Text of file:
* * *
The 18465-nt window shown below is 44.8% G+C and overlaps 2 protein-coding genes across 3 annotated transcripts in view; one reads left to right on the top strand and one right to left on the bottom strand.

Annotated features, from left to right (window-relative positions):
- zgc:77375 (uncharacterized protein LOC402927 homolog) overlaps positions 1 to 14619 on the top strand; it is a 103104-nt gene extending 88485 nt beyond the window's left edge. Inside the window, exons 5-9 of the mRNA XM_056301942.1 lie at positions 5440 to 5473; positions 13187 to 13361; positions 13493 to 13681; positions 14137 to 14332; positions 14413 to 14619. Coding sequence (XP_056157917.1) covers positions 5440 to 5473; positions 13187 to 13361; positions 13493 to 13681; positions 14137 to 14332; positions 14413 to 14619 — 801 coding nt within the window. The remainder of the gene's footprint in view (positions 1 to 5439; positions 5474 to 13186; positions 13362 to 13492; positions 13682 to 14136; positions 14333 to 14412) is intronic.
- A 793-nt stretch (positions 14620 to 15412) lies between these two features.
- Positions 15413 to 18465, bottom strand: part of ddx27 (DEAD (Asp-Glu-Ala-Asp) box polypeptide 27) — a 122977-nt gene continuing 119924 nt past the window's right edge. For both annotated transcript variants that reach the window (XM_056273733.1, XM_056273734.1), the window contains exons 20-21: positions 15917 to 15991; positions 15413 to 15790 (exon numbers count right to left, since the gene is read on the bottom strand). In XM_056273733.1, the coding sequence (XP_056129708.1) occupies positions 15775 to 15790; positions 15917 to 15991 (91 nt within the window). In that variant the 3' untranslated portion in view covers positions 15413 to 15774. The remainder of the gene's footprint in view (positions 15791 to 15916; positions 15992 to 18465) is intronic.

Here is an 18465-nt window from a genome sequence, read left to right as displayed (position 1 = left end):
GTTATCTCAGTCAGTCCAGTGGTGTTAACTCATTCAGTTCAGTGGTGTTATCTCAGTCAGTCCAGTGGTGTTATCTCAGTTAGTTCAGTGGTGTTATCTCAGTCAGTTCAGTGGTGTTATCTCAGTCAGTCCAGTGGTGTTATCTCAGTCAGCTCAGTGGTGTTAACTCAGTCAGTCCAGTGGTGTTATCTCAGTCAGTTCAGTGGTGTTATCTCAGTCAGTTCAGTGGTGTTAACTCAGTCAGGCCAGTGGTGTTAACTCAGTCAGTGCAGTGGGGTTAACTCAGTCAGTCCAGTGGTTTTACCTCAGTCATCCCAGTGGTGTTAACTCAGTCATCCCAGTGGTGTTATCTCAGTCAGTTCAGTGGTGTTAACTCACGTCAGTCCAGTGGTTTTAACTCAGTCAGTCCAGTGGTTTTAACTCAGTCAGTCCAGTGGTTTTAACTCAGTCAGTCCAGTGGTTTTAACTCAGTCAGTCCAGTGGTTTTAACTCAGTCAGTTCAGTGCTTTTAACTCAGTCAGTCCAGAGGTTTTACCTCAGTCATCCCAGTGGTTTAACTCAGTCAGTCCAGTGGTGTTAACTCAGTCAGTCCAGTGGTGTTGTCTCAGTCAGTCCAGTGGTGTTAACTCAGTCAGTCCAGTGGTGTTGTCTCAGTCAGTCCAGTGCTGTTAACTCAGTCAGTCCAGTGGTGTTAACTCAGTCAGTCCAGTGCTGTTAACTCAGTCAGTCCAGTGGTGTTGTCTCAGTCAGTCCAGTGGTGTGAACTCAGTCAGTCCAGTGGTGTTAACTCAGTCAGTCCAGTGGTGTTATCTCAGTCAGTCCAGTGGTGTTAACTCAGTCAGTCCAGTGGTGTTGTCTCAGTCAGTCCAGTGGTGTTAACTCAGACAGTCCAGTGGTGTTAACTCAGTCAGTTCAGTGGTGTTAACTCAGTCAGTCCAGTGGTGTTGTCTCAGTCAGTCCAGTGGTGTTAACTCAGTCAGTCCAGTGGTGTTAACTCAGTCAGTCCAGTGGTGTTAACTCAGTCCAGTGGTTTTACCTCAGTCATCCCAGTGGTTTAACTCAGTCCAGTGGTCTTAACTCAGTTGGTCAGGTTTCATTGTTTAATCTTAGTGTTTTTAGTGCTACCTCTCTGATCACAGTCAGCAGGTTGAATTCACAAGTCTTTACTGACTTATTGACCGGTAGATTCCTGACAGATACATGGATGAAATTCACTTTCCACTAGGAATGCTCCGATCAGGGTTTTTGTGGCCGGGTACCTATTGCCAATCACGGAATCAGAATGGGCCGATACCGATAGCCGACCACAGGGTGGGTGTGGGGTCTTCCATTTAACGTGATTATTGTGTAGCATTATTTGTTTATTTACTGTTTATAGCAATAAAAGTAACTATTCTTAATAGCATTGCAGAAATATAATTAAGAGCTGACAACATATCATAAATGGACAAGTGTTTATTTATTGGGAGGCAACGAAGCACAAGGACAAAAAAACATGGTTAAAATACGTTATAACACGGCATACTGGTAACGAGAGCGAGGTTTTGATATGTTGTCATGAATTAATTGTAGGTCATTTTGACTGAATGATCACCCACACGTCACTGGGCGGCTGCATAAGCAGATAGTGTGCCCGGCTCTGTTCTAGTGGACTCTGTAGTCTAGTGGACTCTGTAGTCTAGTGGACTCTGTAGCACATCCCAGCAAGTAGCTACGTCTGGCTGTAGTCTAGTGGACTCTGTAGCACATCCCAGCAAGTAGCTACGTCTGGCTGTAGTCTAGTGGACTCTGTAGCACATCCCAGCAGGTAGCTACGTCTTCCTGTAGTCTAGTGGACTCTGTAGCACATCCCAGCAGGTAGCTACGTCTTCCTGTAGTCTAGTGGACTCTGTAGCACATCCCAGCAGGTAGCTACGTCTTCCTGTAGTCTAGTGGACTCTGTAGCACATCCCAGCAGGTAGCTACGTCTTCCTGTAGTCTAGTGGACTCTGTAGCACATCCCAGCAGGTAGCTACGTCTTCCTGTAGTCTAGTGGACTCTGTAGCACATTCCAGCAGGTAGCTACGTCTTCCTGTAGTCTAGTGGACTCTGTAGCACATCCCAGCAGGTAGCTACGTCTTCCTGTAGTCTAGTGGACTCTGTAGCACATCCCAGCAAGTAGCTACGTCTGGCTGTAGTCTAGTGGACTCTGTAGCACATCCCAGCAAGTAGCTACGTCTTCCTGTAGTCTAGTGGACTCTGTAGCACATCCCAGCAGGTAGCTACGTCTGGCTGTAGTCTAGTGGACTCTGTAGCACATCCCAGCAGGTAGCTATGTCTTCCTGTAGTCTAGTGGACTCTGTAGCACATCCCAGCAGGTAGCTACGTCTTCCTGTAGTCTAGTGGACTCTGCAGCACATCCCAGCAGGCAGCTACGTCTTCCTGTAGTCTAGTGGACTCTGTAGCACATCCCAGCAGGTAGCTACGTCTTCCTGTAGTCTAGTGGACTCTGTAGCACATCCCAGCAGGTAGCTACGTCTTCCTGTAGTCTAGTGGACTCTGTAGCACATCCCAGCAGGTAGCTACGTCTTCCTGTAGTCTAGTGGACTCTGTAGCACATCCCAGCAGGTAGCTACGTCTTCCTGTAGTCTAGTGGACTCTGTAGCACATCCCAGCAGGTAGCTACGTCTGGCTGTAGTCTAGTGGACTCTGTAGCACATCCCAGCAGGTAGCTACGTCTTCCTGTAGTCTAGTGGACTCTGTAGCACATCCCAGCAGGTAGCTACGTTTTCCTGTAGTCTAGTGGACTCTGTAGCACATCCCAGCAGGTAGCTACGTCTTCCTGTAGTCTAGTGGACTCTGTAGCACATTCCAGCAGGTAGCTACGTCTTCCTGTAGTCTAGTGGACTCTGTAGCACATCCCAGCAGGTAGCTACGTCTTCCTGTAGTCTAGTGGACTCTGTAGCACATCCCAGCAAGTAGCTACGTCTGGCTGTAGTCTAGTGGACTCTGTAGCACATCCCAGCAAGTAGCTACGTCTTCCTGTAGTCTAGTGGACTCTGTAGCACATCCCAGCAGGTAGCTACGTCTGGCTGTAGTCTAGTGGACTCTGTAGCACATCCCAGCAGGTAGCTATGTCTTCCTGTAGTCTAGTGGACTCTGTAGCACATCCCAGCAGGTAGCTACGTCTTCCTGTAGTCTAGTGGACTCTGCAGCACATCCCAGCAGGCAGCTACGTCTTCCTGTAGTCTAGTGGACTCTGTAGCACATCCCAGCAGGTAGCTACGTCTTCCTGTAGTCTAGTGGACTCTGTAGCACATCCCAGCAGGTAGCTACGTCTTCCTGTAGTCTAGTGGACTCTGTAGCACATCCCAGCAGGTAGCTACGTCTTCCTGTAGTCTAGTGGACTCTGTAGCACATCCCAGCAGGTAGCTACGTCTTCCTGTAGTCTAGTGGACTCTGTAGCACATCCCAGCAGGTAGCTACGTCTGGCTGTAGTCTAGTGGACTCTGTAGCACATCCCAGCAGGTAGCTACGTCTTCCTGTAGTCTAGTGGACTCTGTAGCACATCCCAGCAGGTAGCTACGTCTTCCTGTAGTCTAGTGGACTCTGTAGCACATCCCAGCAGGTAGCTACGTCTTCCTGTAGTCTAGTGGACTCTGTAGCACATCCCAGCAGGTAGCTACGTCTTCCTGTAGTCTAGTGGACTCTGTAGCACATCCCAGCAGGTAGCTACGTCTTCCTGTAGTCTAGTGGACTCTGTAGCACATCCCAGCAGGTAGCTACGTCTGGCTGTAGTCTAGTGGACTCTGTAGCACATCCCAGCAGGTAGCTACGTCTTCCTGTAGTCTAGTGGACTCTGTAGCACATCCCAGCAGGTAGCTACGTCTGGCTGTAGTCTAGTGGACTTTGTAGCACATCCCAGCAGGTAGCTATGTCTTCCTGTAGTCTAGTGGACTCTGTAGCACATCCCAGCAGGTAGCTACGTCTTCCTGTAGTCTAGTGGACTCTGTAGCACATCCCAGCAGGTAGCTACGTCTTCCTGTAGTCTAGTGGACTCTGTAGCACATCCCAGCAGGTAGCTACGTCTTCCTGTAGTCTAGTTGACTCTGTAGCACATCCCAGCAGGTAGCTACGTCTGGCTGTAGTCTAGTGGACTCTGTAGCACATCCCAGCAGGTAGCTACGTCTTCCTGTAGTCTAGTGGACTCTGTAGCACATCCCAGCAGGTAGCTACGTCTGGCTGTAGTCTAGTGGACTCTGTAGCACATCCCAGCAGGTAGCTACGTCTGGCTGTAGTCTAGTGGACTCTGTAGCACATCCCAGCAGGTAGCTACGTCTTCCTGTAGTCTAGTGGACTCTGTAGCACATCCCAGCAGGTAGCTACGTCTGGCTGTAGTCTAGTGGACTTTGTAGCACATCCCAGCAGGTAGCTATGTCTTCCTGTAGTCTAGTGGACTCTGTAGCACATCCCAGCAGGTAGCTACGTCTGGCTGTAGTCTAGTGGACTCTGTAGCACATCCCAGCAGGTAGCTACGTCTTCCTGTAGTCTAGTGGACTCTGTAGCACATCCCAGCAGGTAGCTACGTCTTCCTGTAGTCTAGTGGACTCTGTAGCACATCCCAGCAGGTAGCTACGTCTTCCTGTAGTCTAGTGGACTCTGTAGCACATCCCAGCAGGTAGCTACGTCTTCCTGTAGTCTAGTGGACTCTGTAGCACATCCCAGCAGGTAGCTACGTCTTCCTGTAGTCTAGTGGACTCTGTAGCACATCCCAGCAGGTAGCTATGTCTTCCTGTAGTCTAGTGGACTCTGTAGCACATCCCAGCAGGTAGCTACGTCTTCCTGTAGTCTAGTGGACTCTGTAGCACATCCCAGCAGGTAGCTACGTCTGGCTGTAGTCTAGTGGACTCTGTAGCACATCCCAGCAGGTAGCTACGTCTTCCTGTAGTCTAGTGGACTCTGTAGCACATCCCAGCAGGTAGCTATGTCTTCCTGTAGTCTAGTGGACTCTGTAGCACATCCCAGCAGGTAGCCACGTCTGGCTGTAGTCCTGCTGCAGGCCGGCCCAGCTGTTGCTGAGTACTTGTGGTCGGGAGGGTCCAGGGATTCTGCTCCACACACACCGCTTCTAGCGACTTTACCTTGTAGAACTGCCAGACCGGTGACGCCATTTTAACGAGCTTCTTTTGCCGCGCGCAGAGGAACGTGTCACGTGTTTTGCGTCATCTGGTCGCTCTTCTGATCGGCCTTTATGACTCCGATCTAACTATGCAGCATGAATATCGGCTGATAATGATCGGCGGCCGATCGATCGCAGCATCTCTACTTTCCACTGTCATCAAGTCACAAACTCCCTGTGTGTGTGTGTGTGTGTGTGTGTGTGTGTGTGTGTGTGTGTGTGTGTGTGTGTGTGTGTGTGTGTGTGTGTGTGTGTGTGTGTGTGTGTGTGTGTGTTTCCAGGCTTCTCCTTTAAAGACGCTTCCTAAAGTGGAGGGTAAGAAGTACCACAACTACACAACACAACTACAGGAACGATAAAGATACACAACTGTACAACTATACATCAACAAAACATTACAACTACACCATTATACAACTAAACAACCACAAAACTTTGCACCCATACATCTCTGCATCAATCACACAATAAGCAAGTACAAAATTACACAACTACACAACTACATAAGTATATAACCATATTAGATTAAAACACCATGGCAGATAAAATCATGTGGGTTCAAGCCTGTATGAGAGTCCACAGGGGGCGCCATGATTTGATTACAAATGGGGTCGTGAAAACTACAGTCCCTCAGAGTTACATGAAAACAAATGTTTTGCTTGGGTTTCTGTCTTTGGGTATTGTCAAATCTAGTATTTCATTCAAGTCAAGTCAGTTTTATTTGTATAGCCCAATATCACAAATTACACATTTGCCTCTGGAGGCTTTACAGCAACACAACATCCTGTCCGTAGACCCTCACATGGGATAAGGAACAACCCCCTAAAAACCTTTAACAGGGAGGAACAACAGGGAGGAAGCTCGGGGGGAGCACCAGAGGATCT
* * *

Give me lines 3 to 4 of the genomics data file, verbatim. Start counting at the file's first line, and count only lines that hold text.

- zgc:77375 (uncharacterized protein LOC402927 homolog) overlaps positions 1 to 14619 on the top strand; it is a 103104-nt gene extending 88485 nt beyond the window's left edge. Inside the window, exons 5-9 of the mRNA XM_056301942.1 lie at positions 5440 to 5473; positions 13187 to 13361; positions 13493 to 13681; positions 14137 to 14332; positions 14413 to 14619. Coding sequence (XP_056157917.1) covers positions 5440 to 5473; positions 13187 to 13361; positions 13493 to 13681; positions 14137 to 14332; positions 14413 to 14619 — 801 coding nt within the window. The remainder of the gene's footprint in view (positions 1 to 5439; positions 5474 to 13186; positions 13362 to 13492; positions 13682 to 14136; positions 14333 to 14412) is intronic.
- A 793-nt stretch (positions 14620 to 15412) lies between these two features.